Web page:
Saturday, March 06, 2010

French Film Festival 2010 - 5 (White Material)

White Material (Claire Denis, France, 2009)
So this is the film that Claire Denis was too preoccupied with in preparation for its premiere to make it to an 'In Conversation With Claire Denis' event at MIFF last year. Well, I had tickets and was very disappointed that she couldn't make it, but now I forgive her. Her film that did screen at MIFF was 35 rhums/35 Shots of Rum and while it was widely lauded, I was underwhelmed by it. Good, but nothing special. White Material is, for me, a return to form.

Tacking themes similar to Disgrace, it succeeds in ways that Steve Jacob's film doesn't. There's none of the melodrama, plenty of contemplative moments (with an excellent and understated score) that leave ample space for one to feel a looming and overwhelming dread. The dread is hard to escape, because the film starts with how it ends - we know that no good can come out of this. There's pillage, murder, destruction. There are government militia, rebels and the innocents in between are in danger from both.

Isabelle Huppert plays Maria Vial, a coffee plantation owner in an unnamed African country, presumably a former French colony. Despite the risks, the threats and the warnings, she refuses to abandon her land, in denial of the obvious danger she is placing herself, her family and her workers in. The themes are relevant today; think Zimbabwe and Robert Mugabe.

Huppert is looking painfully thin and is very authentic in this role. Christopher Lambert as her ex-husband, Nicolas Duchauvelle as her son and Isaach De Bankolé as a rebel leader put in solid support roles, but it's Huppert who dominates the screen. She effectively depicts both obstinance and desperation.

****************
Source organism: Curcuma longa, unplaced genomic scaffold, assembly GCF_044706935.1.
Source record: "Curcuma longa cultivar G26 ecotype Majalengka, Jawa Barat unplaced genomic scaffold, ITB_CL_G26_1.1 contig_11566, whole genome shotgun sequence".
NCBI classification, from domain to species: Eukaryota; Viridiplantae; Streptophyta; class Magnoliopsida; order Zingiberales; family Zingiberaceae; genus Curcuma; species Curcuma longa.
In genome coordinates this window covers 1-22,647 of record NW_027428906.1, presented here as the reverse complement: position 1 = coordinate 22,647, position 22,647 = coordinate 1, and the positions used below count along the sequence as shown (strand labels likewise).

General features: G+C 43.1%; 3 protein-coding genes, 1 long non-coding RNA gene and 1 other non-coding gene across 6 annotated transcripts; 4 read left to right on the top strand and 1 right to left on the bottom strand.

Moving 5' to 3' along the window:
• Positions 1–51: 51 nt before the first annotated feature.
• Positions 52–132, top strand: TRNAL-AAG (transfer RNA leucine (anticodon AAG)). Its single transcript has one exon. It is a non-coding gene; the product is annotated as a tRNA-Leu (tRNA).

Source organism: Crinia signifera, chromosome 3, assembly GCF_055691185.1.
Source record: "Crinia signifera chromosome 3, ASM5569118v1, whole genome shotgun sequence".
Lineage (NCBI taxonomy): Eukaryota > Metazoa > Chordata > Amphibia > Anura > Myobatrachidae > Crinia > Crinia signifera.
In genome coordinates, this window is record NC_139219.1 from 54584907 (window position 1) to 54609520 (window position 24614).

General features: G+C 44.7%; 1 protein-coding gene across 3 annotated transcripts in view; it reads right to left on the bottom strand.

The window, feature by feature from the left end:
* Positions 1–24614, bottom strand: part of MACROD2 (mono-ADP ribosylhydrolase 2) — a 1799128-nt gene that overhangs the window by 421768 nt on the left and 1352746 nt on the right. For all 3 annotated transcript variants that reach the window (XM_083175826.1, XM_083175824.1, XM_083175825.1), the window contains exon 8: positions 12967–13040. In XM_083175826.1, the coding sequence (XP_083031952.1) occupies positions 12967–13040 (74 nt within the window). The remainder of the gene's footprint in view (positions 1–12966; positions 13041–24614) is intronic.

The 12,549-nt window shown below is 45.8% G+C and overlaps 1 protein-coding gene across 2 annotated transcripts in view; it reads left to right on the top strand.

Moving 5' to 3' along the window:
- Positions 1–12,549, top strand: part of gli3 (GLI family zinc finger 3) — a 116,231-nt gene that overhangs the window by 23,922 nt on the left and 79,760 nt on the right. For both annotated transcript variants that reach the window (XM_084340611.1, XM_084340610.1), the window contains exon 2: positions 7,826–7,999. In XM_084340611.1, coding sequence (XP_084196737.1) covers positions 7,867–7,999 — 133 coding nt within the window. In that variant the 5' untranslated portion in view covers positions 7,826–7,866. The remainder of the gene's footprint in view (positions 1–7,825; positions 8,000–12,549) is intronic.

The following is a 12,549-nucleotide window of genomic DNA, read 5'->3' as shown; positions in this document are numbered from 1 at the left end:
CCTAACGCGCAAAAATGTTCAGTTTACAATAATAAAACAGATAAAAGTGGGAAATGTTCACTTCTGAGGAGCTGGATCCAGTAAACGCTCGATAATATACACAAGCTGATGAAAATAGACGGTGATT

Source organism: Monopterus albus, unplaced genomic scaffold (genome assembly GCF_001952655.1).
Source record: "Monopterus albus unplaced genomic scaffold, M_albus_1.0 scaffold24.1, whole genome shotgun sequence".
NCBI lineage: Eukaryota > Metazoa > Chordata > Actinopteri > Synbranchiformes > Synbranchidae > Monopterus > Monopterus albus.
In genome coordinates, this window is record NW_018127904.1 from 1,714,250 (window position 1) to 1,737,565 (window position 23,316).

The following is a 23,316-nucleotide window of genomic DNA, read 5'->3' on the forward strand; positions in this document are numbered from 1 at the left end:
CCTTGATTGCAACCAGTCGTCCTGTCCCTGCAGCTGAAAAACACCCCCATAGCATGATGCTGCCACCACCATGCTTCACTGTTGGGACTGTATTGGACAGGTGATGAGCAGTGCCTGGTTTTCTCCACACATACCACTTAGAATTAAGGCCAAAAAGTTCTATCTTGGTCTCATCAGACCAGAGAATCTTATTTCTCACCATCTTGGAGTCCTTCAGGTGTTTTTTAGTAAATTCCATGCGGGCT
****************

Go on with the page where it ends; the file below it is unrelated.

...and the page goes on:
The title of White Material refers to the locals' description of property owned by the colonialists. The film is an indictment of the evils of civil war, specifically in Africa, with the depictions of violence, child soldiers and corruption. There are some brief challenging scenes of violence but mostly the mood is one of dread, of what could happen at any moment. The suspense in the film is as palpable as anything created by Hitchcock and I'm thinking Psycho here, though I'm not suggesting that these films are alike in any other way.

The film's flashbacks can be a little confusing, so one has to pay attention. I found it a little over-long (though this is only a minor quibble). Denis' Beau travail, also set in Africa, remains one of my favourite French films. White Material is not quite up to the same level of excellence, but one still feels that one is in the hands of a very competent film-maker. For fans of Denis, it shouldn't disappoint.


David O'Connell said...

Great to hear this Paul - like you I couldn't see what all the fuss was with 35 Shots of Rhum last year at MIFF. I thought it was a gentle, passionately conceived film but very slight in the end.

Huppert is one of my all-time favourites and watchable in anything. I still admit to being somewhat of a novice where Denis is concerned though. I only recently saw Friday Night which was remarkable in its way, though the second half was ultimately bereft of enough new ideas to keep me hooked all the way to the end. I've just ordered The Intruder from the UK and looking forward to seeing it.

Paul Martin said...

David, you've probably seen more Denis films than me. I have a number of her films on DVD that I yet to see.

I agree with you about Huppert. I've seen a couple of films that I didn't think much of and they had her in them - generally she's the best thing about any film she's in.

I was thinking about White Material today after someone asked me about it. Both Disgrace and Balibo are Australian films that are 'issue' films - they wear their political issues on their sleeves unashamedly. White Material is also overtly and unavoidably political, but the politics, the issues are in the background. There's not the metaphorical neon signs that the other two films have, announcing their political intentions. White Material is a story about a woman in a political situation. I suppose the same could be said of Disgrace to some extent, but certainly not Balibo.

My point is that Australian films often tend to be a bit preachy, too overt. You can just tell a human story and have the politics as the backdrop. Or the social theme, depending on the film.